My roommate could use some advice, but I’m struggling with what to tell him. We’re both graduating seniors majoring in business. I have an offer from one employer already, and my roommate could easily step into his family’s existing business in franchising across the Northeast. Neither of us is especially pumped about our prospects right now.
Unfortunately, my roommate has become newly obsessed with getting his MBA. He says it makes more sense to incur a little more debt to be way more marketable. I can’t help but think it’s more of a gamble now. I’ve heard that the number of job seekers with MBAs has skyrocketed. The degree can’t be that appealing to employers if everyone has it.
That being said. I don’t know how to convince him that he should reconsider. What’s the best thing to do?
The majority of college graduates are arguably in desperate need of appropriate career advice. Deciding what to do immediately after you graduate is no simple task. Pursuing further education is a common contingency plan for many aspiring careerists, but the path has a multitude of pros and cons to fully consider. Nevertheless, it might be more helpful to first direct your roommate’s attention to some of , compliments of Annie Cain at Business Insider.
Essential to your future success is knowing that you aren’t alone when it comes to this dilemma. Countless graduates try to answer these very same questions with each passing year. Forbes contributor Robert Farrington put together to contemplate before committing to going to business school. Many of the items should seem rather obvious, but you’d be surprised how frequently people either ignore or neglect them.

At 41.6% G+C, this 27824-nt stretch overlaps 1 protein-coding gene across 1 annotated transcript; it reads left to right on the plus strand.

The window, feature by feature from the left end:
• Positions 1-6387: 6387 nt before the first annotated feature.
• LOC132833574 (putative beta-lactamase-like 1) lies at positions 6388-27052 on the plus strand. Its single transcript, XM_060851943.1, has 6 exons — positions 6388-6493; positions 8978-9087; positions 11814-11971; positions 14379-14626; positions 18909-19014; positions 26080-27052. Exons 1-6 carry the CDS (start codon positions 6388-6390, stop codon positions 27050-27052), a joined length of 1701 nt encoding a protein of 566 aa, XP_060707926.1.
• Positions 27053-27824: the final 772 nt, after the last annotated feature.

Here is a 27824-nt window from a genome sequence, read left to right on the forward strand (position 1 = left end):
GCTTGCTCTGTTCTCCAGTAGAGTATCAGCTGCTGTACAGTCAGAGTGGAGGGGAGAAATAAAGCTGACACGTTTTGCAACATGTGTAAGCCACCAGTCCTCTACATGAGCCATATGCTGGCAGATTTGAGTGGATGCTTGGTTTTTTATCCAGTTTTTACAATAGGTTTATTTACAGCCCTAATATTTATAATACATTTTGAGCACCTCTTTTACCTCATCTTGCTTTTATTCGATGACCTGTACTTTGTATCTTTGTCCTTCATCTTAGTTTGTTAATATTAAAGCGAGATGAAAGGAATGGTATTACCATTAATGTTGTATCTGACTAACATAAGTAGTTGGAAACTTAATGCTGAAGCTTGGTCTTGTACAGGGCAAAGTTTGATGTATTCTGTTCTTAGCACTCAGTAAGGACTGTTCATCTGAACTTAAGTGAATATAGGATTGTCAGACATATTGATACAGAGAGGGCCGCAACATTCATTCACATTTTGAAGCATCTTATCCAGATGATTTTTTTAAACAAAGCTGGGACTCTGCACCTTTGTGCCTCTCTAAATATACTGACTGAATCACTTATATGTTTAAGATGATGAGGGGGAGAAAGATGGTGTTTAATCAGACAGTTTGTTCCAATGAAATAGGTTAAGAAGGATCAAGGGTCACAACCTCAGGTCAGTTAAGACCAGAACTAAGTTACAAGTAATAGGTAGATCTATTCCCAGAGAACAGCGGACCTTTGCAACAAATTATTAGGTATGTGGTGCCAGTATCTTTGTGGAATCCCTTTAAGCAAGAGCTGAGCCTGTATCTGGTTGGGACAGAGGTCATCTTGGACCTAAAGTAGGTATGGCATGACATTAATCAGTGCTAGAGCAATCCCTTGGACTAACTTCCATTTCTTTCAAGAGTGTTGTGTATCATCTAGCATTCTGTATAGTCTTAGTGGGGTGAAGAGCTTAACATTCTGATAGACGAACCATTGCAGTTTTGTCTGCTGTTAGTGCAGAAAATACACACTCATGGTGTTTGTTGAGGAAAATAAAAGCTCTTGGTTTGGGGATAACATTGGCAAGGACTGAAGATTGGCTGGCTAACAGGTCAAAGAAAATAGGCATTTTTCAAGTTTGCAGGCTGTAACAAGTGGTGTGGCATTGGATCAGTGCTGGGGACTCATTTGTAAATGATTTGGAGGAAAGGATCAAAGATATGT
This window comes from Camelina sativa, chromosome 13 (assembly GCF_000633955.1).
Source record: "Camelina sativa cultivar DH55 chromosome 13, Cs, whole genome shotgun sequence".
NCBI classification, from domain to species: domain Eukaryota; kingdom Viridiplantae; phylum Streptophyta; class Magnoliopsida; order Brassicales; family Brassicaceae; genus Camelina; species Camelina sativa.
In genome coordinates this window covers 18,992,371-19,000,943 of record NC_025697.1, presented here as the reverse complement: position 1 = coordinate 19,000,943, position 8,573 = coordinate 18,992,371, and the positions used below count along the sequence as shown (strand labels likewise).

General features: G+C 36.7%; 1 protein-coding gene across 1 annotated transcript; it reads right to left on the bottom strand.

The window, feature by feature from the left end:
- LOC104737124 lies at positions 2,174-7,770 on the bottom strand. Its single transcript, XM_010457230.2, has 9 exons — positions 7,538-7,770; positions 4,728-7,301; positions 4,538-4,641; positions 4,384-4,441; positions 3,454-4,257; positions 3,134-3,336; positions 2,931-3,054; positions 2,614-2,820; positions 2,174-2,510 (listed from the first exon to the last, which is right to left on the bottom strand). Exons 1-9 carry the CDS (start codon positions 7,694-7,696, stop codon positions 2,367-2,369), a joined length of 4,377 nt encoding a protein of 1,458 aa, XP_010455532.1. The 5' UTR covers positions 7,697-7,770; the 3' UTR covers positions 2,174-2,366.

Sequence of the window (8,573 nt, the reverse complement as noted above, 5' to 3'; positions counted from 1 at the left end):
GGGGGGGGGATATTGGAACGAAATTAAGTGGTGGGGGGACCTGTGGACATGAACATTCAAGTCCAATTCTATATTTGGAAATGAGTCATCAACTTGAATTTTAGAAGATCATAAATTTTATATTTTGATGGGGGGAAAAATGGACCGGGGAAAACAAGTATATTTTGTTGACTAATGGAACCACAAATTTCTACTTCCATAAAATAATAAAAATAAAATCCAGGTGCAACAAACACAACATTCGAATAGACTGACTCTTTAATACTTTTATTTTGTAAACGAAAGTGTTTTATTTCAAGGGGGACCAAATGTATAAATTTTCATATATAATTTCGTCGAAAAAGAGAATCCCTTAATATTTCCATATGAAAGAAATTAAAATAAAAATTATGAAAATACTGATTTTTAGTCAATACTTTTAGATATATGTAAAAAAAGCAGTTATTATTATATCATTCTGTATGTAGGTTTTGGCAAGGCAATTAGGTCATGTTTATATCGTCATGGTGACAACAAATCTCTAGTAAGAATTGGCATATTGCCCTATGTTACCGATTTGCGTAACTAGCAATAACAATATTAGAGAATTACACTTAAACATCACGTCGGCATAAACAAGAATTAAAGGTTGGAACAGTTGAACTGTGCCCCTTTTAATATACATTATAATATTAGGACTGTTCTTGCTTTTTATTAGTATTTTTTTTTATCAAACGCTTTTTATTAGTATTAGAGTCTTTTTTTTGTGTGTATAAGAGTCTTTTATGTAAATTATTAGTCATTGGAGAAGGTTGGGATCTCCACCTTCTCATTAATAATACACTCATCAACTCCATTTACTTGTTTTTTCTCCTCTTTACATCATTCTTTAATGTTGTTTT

One of the most important points to explore is whether or not your roommate would truly benefit from a business degree without having any real-world experience. It shouldn’t surprise you that some of the best business school in the world only accept students with previous work experience. That’s usually because the curriculum was designed to leverage existing real-world knowledge. From this perspective, you can simply claim that your roommate is likely to derive more value from a business degree if he waits.
Exercising patience isn’t necessarily an attractive option if you aren’t poised to begin something else with career potential. It’s possible that your roommate could land a job aimed at skill development while he studied management part-time. meant to address these exact scenarios. There’s no shortage of flexible programs to research. also include an executive MBA.
Regardless of the institution that your roommate might choose, it’s vital that he fully grasp how challenging his activities will become. The Muse composed a very apropos to help everyone balance work and grad school. Maintaining a healthy mindset is a key factor and often totally underestimated. Remind him that there’s no shame in tapping into his friends, family, and wider support network. Starting a career is no trivial pursuit.
“You only live once, but if you do it right, once is enough.” -- Mae West